Indigenous Peoples

group of studentsThe idea that underpins Foundation programs in this area is that we strive to catalyze economic development by investing in entrepreneurship and business education and investing in capacity building for business and entrepreneurship in Indigenous communities.  The Foundation has 30 years of experience with programs that work to give life to this idea.

Since 1992 our Entrepreneurship Scholarship program has provided scholarships to Indigenous students who study business or entrepreneurship. We invest about $500,000 annually on scholarships and another $100,000 to $500,000 on endowment building. The program began with students at tribal colleges, but the Foundation now funds Indigenous students at other institutions as well. Those institutions have a high number of Indigenous students and graduates.

In 2001 the Foundation requested that Gonzaga University develop an MBA in American Indian Entrepreneurship, and the Foundation provided full-ride scholarships for Indigenous students to attend. Since its inception, the program has produced more than 70 graduates. We know of no comparable program in the country.

The Foundation also has made capacity-building grants to aid the establishment of business and entrepreneurship training in Indigenous communities. Grant recipients include American Indigenous Business Leaders (AIBL), Capital for Aboriginal Prosperity through Entrepreneurship (CAPE) Fund, Lakota Funds, and the Native CDFI network. The expectation is that these will complement our investments in education by enhancing the conditions and opportunities for entrepreneurs and business owners.

Indigenous Peoples Grant Making Strategy

Why we make grants in this focus area

We do so to catalyze growth and development in the communities of Indigenous Peoples, mainly through education, especially business education, and occasionally through institutions which support development of Indigenous business. All of the Foundation’s grants in this area are made to strengthen institutions that serve Indigenous Peoples.

Focus area theory of change

Indigenous Peoples face obstacles in obtaining education and employment. Helping individuals to obtain education and supporting education and business development leads to increased opportunities and better quality of life for individuals and ultimately to community growth and a stronger economic system.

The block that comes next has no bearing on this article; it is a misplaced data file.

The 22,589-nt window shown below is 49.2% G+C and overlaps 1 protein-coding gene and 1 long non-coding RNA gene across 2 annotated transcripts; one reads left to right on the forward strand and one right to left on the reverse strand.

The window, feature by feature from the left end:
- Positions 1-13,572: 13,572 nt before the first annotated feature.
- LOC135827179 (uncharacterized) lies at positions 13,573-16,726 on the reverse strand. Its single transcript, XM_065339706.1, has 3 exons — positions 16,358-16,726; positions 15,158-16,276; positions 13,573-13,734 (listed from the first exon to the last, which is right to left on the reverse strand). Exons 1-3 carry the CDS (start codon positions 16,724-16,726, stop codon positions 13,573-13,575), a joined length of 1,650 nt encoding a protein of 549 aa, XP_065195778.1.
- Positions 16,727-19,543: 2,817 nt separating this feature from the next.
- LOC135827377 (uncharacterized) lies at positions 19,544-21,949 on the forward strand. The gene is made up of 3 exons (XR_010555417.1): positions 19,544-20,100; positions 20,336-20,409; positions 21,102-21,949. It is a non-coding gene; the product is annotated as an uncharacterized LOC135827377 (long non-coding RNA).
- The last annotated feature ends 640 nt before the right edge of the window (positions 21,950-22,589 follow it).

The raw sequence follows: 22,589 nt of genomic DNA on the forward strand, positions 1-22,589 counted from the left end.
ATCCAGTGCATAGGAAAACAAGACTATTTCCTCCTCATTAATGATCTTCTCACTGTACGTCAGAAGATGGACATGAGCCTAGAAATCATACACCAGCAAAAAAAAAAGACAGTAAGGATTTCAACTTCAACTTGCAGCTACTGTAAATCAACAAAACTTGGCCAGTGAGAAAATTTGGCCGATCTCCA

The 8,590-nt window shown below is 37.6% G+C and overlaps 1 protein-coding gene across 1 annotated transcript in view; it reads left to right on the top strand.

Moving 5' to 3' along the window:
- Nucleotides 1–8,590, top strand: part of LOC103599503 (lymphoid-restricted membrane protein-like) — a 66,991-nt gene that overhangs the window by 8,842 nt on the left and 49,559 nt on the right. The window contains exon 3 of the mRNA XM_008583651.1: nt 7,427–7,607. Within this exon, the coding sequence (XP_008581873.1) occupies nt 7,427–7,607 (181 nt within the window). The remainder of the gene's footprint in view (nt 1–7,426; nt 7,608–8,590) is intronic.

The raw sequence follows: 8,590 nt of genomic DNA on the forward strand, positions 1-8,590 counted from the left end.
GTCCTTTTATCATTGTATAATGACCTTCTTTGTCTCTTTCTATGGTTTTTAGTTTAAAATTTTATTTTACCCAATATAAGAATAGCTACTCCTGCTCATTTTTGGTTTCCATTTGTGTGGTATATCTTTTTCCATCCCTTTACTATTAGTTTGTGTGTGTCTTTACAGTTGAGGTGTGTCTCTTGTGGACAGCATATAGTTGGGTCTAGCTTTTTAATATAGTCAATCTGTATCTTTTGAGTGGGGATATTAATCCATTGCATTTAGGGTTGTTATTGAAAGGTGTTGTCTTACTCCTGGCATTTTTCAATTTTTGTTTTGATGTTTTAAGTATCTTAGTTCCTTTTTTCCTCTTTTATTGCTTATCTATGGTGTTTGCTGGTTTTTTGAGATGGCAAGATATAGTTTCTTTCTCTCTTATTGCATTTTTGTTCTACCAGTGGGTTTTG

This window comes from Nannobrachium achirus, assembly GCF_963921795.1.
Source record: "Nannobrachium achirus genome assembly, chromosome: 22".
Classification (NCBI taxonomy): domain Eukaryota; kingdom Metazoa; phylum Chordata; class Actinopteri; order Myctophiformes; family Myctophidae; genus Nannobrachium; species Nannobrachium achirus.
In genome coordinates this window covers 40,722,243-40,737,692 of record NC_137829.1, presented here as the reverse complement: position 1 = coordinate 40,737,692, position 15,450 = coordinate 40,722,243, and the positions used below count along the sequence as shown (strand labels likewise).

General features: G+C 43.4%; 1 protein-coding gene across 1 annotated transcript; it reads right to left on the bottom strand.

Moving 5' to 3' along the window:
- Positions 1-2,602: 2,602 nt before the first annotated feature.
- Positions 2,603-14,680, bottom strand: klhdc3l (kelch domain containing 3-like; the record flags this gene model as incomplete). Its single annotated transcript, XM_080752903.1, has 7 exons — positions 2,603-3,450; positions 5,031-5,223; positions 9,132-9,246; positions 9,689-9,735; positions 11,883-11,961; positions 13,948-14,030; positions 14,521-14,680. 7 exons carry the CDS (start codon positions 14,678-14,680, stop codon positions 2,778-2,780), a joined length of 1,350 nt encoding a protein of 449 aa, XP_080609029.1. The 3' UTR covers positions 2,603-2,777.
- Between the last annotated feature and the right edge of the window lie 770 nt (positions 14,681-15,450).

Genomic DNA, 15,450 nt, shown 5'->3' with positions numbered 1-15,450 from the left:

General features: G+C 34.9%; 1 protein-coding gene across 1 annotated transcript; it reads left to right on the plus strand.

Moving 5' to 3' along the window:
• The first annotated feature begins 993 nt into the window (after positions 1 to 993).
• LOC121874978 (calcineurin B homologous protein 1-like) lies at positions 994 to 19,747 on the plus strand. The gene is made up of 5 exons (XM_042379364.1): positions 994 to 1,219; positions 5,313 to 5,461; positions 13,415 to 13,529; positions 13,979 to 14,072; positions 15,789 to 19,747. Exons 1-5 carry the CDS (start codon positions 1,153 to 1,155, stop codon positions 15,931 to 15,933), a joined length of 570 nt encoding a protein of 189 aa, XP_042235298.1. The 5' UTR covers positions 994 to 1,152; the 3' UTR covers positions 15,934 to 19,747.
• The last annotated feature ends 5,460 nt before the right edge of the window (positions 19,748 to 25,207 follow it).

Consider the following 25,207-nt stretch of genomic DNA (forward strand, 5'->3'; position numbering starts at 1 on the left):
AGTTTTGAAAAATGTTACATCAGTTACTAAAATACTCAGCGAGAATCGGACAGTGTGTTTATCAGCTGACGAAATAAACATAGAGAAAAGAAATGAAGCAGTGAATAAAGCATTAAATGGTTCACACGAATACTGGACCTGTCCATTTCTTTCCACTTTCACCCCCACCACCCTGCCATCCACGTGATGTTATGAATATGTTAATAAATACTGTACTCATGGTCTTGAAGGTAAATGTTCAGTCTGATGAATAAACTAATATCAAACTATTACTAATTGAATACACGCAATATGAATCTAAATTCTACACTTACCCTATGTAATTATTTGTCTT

Linkage to JSF Mission, Core Values, and JSF Theory of Change

JSF grants help people to obtain education and employment, which catalyzes growth and development. JSF employs a multitude of strategies, which link to mission, core values and theory of change in the following ways:

  1. Grants that provide scholarships to individuals to study business, entrepreneurship and occasionally professional education, and thereby catalyze individual and community growth;
  2. Grants that provide support to institutions that assist Indigenous entrepreneurs, and thereby catalyze business development and growth in individuals and communities; and
  3. Grants that support educational institutions which serve Indigenous Peoples, thereby catalyzing growth in individuals and communities.

Short-Term Outcomes
(1-3 Years)

There will be more Indigenous Peoples with access to post-secondary degrees and training, especially business and professional training.

There will be more institutional support for business and educational development in Indigenous communities.

Intermediate-Term Outcomes
(3-5 Years)

There will be more Indigenous Peoples who own or are employed in business and other professions.

There will be stronger institutions supporting business and educational development.

There will be more knowledge available to stimulate economic development, and capacity will have been increased to support this.

Long-Term Outcomes
(Over 5 Years)

More individuals will be equipped to address and solve systemic issues in Indigenous communities.

There will be stronger and more vibrant Indigenous economies evidenced by such indicators as increased ownership of homes, more development of business, increased linkages and support systems, and increased technology and physical assets.

Law and policies will have been changed to better support Indigenous communities’ economies.